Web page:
Plain Talk


De-cluttering in the time of Corona by Rhian Yoshikawa

FED-UP with gorging on Netflix and cooking up a storm, I turned in desperation to my to-do list and decided to deal with the task screaming out at me in bold capitals near the bottom: CLEAN OUT CLOSETS!

It took some time to drum up the courage but, once I’d actually got stuck in, the process of freeing up so much space was incredibly energizing. However, reality struck when I turned around and was faced with a mountain of unwanted stuff piled high in the middle of the floor.

My place isn’t very big so I had to get ruthless quickly if I was going to have any space to lay out my futon. No time to get sentimental or search for ‘joy’; the situation called for drastic measures.

Anything broken, stained or incomplete went straight into a bin bag. Goodbye yellowed T-shirts, solid nail varnish and single socks. Goodbye presents from ex-boyfriends and group photos of people whose names I never really knew. Goodbye grungy underwear, broken alarm clocks and stretched-out scrunchies. This actually felt amazing!

I decided to up the feel-good factor and googled sites asking for donations. I found recipients for books, CDs, DVDs, sportswear, bags and even bras, which were duly packaged up and set aside for sending.

Normally, I’d take the remainder along to my local recycle shop to see what I could get for them, but in these difficult times a trip to anywhere rather than the local convenience store can be challenging. So I decided it was time to bite the bullet and sign on to an online flea market site. Granted, you need some Japanese ability to do this, but it proved a lot easier than I’d imagined.

Browsing through MERUCARI*, I could see that there is a market out there for almost anything in reasonable condition. I started listing books that I’d scarcely looked at, clothes I’d only worn once, shoes I’d never worn, and collectable figures that I’d forgotten I had. The possibilities seemed endless. I got quite carried away and had to stop before my room started looking like an advert for minimalistic living.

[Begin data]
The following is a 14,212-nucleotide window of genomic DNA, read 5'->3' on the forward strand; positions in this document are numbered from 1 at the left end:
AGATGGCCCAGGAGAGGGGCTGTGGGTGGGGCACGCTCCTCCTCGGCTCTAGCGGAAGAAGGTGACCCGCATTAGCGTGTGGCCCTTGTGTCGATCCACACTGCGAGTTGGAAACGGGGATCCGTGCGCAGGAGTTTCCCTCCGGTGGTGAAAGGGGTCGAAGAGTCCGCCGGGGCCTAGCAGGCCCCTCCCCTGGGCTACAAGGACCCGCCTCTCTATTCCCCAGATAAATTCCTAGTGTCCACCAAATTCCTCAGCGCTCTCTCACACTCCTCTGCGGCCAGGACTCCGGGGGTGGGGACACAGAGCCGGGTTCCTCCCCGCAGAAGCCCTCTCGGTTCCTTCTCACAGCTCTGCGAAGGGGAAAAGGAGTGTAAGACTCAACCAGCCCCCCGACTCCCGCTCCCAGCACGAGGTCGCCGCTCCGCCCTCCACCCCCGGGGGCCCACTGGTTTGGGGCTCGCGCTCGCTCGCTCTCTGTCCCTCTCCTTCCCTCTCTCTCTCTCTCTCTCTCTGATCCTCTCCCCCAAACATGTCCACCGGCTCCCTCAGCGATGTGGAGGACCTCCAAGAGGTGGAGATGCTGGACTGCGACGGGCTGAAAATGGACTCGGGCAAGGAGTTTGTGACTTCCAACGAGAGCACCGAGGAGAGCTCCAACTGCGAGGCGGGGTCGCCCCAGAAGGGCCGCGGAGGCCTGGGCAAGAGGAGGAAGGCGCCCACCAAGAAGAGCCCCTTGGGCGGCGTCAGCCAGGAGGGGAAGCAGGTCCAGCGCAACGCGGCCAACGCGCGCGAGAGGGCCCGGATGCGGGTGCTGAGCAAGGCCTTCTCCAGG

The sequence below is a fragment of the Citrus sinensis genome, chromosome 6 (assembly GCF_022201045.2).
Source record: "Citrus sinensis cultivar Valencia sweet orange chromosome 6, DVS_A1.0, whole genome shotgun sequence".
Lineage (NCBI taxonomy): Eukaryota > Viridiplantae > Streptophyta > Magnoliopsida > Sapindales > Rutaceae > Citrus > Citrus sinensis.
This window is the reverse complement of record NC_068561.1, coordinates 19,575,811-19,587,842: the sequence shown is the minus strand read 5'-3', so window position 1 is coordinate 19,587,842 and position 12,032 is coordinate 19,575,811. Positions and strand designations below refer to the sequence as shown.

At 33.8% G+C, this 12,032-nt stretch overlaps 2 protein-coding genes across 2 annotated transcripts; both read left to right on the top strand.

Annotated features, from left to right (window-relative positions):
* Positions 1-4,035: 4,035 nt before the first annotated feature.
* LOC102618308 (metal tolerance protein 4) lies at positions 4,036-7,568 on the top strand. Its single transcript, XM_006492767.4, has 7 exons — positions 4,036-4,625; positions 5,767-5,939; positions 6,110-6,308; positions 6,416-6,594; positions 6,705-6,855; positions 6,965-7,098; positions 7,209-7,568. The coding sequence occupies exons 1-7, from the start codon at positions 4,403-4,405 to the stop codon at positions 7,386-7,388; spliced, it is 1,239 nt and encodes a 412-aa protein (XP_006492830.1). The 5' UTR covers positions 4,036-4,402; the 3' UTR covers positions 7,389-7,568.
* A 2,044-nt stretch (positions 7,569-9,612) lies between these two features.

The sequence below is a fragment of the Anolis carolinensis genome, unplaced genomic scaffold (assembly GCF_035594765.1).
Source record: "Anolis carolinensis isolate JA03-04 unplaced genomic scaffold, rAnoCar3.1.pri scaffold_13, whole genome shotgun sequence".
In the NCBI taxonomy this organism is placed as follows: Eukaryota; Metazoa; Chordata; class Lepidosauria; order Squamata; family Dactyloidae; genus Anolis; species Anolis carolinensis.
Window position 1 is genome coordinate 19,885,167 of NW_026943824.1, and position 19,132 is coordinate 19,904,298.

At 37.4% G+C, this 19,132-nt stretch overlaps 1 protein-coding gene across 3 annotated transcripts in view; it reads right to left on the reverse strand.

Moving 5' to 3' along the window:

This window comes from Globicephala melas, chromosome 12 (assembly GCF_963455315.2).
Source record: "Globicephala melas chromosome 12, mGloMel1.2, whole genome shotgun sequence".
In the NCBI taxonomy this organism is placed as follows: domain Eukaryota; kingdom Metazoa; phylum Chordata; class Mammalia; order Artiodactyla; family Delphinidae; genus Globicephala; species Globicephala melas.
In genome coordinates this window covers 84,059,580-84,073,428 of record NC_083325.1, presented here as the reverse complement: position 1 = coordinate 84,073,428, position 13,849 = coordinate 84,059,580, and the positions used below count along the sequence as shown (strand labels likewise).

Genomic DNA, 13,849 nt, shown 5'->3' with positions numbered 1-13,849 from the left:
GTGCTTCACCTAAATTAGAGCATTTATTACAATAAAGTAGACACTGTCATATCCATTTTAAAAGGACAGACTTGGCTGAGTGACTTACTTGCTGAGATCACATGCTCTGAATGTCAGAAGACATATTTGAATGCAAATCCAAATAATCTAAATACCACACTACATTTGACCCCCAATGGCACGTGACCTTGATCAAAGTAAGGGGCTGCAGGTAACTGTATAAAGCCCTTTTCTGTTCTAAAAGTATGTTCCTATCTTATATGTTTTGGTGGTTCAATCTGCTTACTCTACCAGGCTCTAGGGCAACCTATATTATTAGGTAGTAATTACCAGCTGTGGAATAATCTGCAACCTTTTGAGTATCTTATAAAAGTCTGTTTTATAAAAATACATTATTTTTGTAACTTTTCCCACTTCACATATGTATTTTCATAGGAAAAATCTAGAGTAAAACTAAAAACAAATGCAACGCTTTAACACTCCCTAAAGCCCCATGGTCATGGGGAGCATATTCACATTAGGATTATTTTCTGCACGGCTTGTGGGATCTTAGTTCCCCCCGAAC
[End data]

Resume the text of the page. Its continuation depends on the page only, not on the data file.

A few days later, I had a much cleaner room. The bin bags and donation packages were gone and I’d managed to sell a few items online, actually making a tidy profit from my purge. I still had a few boxes in the corner but opening my closet was now a source of pleasure rather than pain and I had discovered another way to exercise in self-isolation: online flea market surfing!

*MERUCARI is one of the most popular online flea market sites in Japan

Netflix を検索したり、自炊ざんまいの生活に飽き飽きした私は、切羽詰まって、自分のTODOリスト(やることリスト)を覗いた。リストの下の方にあった太字で書かれた「クローゼットの整理整頓!」という大文字が私に必死に呼びかけた。私はそれをやることに決めた。




自分の気持ちを心地良くなるよう、寄贈品を募っている人を検索した。本、CD DVD、スポーツウエア、バッグ、そしてブラでさえ受取りたいという人たちを見つけた。しかるべく梱包して送付するばっかりにしてわきに置いた。





Plain Talk


Manzai with the Mrs. by Dean Mejia

Manzai makes it easy for me to connect with my Japanese girlfriend. She is from Osaka. Her English is limited and my Japanese is also not too grand. Sure, we get along well in the romantic department (must be my Latino blood), but when the passion needs to take a 15-minute break, and we need to find something else we have in common, sometimes we hit a wall. Luckily, here comes Manzai to the rescue.

Manzai, at its core, requires me to know very little, to no Japanese language skills in order to appreciate it. Sure, I am not getting 100% of what the many random comedy duos (and there are A LOT of them) are trying to convey to the audience during their stand-up routines, but I am absorbing enough to make me chuckle. Simultaneously, my girl is by my side doing either A or B.
(A.) She is watching the television screen and enjoying the performance herself, OR
(B.) She is watching me and seeing if I comprehend the slapstick comedy routines that I am watching.
If the answer is B, then she’ll usually pull out a laptop and type in the name of a video file that will show me the best of what manzai has to offer. Her choices are usually great, and this brings joy to the both of us. She is from Osaka after all, and most of the performers are either from Osaka themselves or are very influenced by it during their performances.